We collect train parts as they fall off in Kirby Park at the tip of the Elkhorn Slough, by that old wood trestle or sometimes further South in the reserve. When you know you belong someplace it can feel important to push against the boundaries of what is strictly legal from time to time. Of course the spikes were the first treasures, spat up by shifting loamy soil that has been overworked for so many years. Should we have returned them, probably not … but maybe the ladder parts. The spikes still surprise me with their weight, proof of their extraordinary value when hefted by children. My wife and I get our pockets filled by tiny hands too many times to count, bones from the days hike – be they manmade or the remnants of the Sloughs citizens. Surely those spikes must be made of gold or some other precious metal, the remains of an ancient pirate battle.
Places have their own way of teaching wildness. If you live in North America you’re likely used to hearing from those that teach with a grandeur so overwhelming it can sweep away the lives of the unprepared, like the endless chalk-white salt desert I grew up with or the greatly undervalued Uinta mountains – the high altitude Eden where I fished as a child. Other places, tiny by comparison, reach us through softer means, seeping in deep with a kind of quiet fragrance. Once there you recognize a new pang now lives in you, an important vector has become a part of your soul.
“Rhump ump umph clack clack clack rhump ump umph clack clack clack …”
The Gilroy-Salinas stretch of the Southern Pacific rattles out the song of another freight train as it skirts the marsh down the road from our small homestead, heading out to cross the Elkhorn Slough. I should probably call that stretch of fragile tracks barely stitched to the mud a gash through the lovely crumpled elder-face of the marsh that has romanced me so thoroughly, but I can’t betray the melody of trains that way. That sound reminds me I’m home, and mortal, all at once. Its like dogs barking in a Nebraska winter’s night, telling you how tiny your life is. Songs like those make you feel at home wherever you hear them, the natural anthems of a nation of immigrants.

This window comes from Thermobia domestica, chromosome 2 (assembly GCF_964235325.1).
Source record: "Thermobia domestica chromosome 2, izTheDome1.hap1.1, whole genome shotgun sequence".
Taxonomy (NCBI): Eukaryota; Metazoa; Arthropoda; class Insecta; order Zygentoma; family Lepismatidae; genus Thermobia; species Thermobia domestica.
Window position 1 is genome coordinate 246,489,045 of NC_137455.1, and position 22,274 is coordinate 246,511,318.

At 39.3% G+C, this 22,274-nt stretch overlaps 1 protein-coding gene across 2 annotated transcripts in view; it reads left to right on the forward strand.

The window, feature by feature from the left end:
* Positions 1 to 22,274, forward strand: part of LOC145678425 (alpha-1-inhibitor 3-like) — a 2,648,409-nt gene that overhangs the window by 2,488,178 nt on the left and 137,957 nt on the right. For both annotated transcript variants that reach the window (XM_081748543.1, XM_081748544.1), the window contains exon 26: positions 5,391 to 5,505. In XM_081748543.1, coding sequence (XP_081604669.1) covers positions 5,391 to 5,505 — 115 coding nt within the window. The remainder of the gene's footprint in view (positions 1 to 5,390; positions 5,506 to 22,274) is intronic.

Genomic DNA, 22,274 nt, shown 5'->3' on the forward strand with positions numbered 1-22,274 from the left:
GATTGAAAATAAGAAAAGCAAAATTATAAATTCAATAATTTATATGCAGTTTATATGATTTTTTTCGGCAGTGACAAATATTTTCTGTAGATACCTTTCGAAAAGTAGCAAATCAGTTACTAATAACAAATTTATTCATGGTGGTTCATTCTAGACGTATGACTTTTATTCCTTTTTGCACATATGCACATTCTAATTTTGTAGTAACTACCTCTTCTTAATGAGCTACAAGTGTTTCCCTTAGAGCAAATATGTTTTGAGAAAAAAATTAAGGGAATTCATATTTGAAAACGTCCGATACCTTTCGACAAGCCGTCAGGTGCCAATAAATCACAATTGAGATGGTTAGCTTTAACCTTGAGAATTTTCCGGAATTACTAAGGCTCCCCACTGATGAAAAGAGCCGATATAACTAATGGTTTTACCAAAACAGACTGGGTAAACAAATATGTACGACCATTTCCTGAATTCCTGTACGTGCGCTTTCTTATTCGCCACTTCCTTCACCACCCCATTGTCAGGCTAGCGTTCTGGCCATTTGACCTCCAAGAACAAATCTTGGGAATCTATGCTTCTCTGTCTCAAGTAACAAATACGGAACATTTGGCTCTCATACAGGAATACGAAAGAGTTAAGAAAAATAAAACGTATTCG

You can’t love this place without making room for the ways we’ve scared it. Our injuries conjure forth its vitality, dispelling any doubt in its regenerative power. It is not only vulnerable, it is vulnerability, that is the nature of vital places. They remind us that though we can dissect and measure life, it is essentially a tangible miracle so outlandish you’d have to be insane to believe in it. I think most scientists would have to dismiss the idea of life as magical thinking if its existence weren’t already a done deal. No doubt environmentalists of the future will find it hard to believe that a slough like this and trains ever co-existed.
The wild vocabulary here does not include giant-ish brush strokes in sandstone as Moab’s sunset rages across shock-blue skies, or a stand of lightening charred stubby pines massed like hobbled wraiths on an orange-scorched mesa. Instead the words that resonate here include sinking glop, turgid and ebbing, eroding, slogging, lapping, rotting, and the gurgling funk of oak decomposing in mud. Sloughs are mighty cauldrons where everyone comes to feast, die, and be reborn. There is a blessed stench that comes with that.
This slough is home to both fresh and salt water, stream and bay, new life and spindly seniors laying their last eggs. Its most faithful visitor, the ocean fog, regularly enforces all of this like a relentless, trying toddler, slipping through the water reeds, hanging acres of silk scarves to hide guarded nests and the gore-encrusted feathers of a Red-Tail Hawk’s recent kill. Its beauty is sometimes discovered when you pry deadfall apart with a shovel as you try to figure out why the Turkey Vultures keep coming back to this one spot. It is vast only in its regenerative power, but in that way, it is truly vast. It embodies the transformative power of wildness to lay us low, take us through obliterating darkness only to remake us entirely.